Parliament debates sales tax draft

Prime Minister Bisher Al-Khasawneh (second from left in the first row) and members of the Cabinet stand at the opening of Parliament’s extraordinary summer session Wednesday. (Photo: Ameer Khalifeh/Jordan News)
AMMAN — In the opening session of its extraordinary summer session, Parliament began debate of a draft law amending the General Sales Tax Law, according to the Jordan News Agency, Petra. اضافة اعلان

The meeting was presided over by Parliament Speaker Abdul Karim Al-Dughmi and attended by Prime Minister Bisher Al-Khasawneh and other Cabinet officials.

It is the first meeting for the elected 130-seat parliament after a short summer break. It reconvened to legislate 12 bills, some considered significant for reviving Jordan’s economic activity, which came nearly to a standstill following the COVID-19 pandemic.

That includes an investment promotion bill, which projects eased government procedures to attract a flow of foreign capital needed to jumpstart the economy, envisaged to grow by 2.1 percent this year.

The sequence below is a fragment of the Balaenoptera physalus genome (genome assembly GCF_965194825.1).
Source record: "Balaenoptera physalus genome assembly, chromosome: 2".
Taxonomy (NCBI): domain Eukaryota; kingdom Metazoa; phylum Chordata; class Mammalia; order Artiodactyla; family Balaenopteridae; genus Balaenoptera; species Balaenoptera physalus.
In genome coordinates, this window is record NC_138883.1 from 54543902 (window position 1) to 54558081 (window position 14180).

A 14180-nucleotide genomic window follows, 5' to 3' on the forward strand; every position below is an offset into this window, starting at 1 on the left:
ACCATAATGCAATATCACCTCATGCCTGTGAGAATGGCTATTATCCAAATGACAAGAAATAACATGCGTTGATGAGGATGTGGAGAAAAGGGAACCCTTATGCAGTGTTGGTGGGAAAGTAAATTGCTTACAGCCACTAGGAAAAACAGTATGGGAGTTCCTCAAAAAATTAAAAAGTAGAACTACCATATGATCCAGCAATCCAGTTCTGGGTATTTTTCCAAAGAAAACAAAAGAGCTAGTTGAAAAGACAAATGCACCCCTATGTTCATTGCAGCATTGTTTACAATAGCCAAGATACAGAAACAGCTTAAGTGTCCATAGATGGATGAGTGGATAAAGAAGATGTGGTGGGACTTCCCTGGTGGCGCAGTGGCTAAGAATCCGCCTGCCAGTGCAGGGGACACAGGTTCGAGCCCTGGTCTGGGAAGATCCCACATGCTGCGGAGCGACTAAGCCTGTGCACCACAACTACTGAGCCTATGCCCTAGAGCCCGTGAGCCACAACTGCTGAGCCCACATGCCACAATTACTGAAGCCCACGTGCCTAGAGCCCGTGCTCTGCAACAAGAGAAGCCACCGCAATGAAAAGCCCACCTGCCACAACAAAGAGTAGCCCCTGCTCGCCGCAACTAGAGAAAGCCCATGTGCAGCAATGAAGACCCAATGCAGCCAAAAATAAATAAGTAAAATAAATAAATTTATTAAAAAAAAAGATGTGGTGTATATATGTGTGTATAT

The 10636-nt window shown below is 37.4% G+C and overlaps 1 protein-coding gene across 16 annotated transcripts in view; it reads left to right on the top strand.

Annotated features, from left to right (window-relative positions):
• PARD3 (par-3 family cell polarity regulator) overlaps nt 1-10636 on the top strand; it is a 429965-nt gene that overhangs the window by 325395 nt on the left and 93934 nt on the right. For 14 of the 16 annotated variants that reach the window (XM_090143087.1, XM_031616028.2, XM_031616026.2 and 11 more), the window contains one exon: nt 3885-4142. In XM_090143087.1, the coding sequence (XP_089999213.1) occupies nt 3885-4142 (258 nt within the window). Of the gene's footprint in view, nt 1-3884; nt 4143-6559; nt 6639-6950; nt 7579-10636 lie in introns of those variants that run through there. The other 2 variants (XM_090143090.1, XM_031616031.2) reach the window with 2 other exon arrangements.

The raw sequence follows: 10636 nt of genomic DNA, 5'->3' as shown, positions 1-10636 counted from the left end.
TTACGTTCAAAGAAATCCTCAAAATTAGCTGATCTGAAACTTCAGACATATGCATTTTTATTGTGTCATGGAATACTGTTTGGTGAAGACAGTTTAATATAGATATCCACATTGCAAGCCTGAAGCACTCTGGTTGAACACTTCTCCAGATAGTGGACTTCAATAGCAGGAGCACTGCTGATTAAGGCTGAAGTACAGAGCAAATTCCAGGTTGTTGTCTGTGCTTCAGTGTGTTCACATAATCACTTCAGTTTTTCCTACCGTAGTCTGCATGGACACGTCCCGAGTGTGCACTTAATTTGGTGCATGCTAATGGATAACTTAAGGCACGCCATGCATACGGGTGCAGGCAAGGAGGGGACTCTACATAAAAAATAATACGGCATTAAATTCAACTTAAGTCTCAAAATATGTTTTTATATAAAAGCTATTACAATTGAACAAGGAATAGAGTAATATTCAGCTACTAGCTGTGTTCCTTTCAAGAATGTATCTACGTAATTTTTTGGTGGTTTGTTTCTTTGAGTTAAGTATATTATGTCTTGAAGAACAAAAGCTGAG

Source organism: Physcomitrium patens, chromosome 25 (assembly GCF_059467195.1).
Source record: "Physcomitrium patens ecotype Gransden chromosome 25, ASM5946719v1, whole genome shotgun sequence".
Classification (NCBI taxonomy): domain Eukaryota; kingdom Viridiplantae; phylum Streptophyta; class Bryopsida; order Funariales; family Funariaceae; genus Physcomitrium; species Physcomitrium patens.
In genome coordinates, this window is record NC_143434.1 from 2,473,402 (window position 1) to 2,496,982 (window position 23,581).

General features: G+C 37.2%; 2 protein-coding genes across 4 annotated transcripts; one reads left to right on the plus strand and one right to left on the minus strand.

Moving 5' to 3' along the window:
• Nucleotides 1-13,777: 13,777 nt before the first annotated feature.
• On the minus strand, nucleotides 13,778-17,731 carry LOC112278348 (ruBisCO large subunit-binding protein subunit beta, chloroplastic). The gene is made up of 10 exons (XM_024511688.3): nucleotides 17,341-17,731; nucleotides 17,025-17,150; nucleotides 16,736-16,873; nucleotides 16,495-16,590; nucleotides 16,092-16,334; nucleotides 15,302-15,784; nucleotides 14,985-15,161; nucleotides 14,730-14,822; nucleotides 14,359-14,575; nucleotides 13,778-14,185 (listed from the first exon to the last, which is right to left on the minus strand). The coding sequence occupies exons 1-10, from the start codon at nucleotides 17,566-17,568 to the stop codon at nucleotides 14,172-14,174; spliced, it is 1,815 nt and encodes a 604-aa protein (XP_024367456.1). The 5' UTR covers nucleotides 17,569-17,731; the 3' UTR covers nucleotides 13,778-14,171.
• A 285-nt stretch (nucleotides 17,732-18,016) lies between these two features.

The economy-related bills are a pillar of an Economic Modernization Vision launched last June under the supervision of His Majesty King Abdullah.

The vision will be implemented in three phases over 10 years. It comprises 366 initiatives in various sectors. They are part and parcel of eight economic growth drivers, which envisage attaining a wide ranging sustainable growth and generating jobs, according to a Royal Court statement.

During Wednesday’s session, head of the House Economy and Investment Committee Al-Khair Abu Sailek said the bill neither hikes taxes, nor imposes new ones. He explained that it aims at addressing loopholes in the old law, adding that the amendments were sought by private sector firms.

In a separate development, deputies had a preliminary reading of the draft child rights law for 2022, then referred it to more specialized lawmakers from the legal, women and family affairs committees.

Referral was due to the draft’s importance in protecting children and addressing issues related to education, school dropout, kindergarten expansion, healthcare, and protection from violence, according to a House statement.

Other lawmakers stressed the need to “exercise diligence” in debating the bill’s articles and listen to all points of view, in a bid to ensure that religion-based values are not violated, the statement added.

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